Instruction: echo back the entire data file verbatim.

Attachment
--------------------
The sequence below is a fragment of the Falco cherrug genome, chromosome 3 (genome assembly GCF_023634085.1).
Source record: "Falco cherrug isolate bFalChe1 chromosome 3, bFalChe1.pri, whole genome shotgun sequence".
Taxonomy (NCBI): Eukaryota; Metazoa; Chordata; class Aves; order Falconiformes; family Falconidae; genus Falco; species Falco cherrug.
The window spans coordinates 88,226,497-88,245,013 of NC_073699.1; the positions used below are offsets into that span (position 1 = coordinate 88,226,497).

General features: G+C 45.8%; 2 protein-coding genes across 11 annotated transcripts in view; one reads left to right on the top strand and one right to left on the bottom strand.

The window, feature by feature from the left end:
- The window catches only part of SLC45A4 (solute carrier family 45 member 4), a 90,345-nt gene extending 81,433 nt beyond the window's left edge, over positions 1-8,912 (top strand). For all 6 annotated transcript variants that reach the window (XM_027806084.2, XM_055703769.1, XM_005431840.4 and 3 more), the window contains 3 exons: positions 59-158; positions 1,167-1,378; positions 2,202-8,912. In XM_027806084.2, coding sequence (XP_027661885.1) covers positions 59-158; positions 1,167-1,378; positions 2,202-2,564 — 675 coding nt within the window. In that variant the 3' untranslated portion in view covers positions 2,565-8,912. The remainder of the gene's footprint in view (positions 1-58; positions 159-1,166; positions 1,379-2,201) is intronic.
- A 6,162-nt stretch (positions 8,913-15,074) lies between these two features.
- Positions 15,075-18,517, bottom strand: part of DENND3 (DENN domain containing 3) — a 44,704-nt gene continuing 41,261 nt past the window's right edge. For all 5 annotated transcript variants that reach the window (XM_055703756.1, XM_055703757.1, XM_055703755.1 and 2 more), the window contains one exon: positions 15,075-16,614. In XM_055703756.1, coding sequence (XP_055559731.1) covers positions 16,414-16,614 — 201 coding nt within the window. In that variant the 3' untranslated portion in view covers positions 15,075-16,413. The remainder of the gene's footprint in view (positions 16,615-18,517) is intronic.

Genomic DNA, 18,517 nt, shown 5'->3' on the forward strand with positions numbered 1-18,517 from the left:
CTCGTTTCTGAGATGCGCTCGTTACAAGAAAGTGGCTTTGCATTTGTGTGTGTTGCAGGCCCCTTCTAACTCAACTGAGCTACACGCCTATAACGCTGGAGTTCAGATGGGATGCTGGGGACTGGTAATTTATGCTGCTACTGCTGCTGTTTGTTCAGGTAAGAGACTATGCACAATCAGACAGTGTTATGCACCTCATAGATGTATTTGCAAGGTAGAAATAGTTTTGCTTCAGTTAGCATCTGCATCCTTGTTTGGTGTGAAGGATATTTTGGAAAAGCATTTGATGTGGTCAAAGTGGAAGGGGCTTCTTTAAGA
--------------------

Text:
The sequence below is a fragment of the Falco cherrug genome, chromosome 3 (genome assembly GCF_023634085.1).
Source record: "Falco cherrug isolate bFalChe1 chromosome 3, bFalChe1.pri, whole genome shotgun sequence".
Taxonomy (NCBI): Eukaryota; Metazoa; Chordata; class Aves; order Falconiformes; family Falconidae; genus Falco; species Falco cherrug.
The window spans coordinates 88,226,497-88,245,013 of NC_073699.1; the positions used below are offsets into that span (position 1 = coordinate 88,226,497).

General features: G+C 45.8%; 2 protein-coding genes across 11 annotated transcripts in view; one reads left to right on the top strand and one right to left on the bottom strand.

The window, feature by feature from the left end:
- The window catches only part of SLC45A4 (solute carrier family 45 member 4), a 90,345-nt gene extending 81,433 nt beyond the window's left edge, over positions 1-8,912 (top strand). For all 6 annotated transcript variants that reach the window (XM_027806084.2, XM_055703769.1, XM_005431840.4 and 3 more), the window contains 3 exons: positions 59-158; positions 1,167-1,378; positions 2,202-8,912. In XM_027806084.2, coding sequence (XP_027661885.1) covers positions 59-158; positions 1,167-1,378; positions 2,202-2,564 — 675 coding nt within the window. In that variant the 3' untranslated portion in view covers positions 2,565-8,912. The remainder of the gene's footprint in view (positions 1-58; positions 159-1,166; positions 1,379-2,201) is intronic.
- A 6,162-nt stretch (positions 8,913-15,074) lies between these two features.
- Positions 15,075-18,517, bottom strand: part of DENND3 (DENN domain containing 3) — a 44,704-nt gene continuing 41,261 nt past the window's right edge. For all 5 annotated transcript variants that reach the window (XM_055703756.1, XM_055703757.1, XM_055703755.1 and 2 more), the window contains one exon: positions 15,075-16,614. In XM_055703756.1, coding sequence (XP_055559731.1) covers positions 16,414-16,614 — 201 coding nt within the window. In that variant the 3' untranslated portion in view covers positions 15,075-16,413. The remainder of the gene's footprint in view (positions 16,615-18,517) is intronic.

Genomic DNA, 18,517 nt, shown 5'->3' on the forward strand with positions numbered 1-18,517 from the left:
CTCGTTTCTGAGATGCGCTCGTTACAAGAAAGTGGCTTTGCATTTGTGTGTGTTGCAGGCCCCTTCTAACTCAACTGAGCTACACGCCTATAACGCTGGAGTTCAGATGGGATGCTGGGGACTGGTAATTTATGCTGCTACTGCTGCTGTTTGTTCAGGTAAGAGACTATGCACAATCAGACAGTGTTATGCACCTCATAGATGTATTTGCAAGGTAGAAATAGTTTTGCTTCAGTTAGCATCTGCATCCTTGTTTGGTGTGAAGGATATTTTGGAAAAGCATTTGATGTGGTCAAAGTGGAAGGGGCTTCTTTAAGA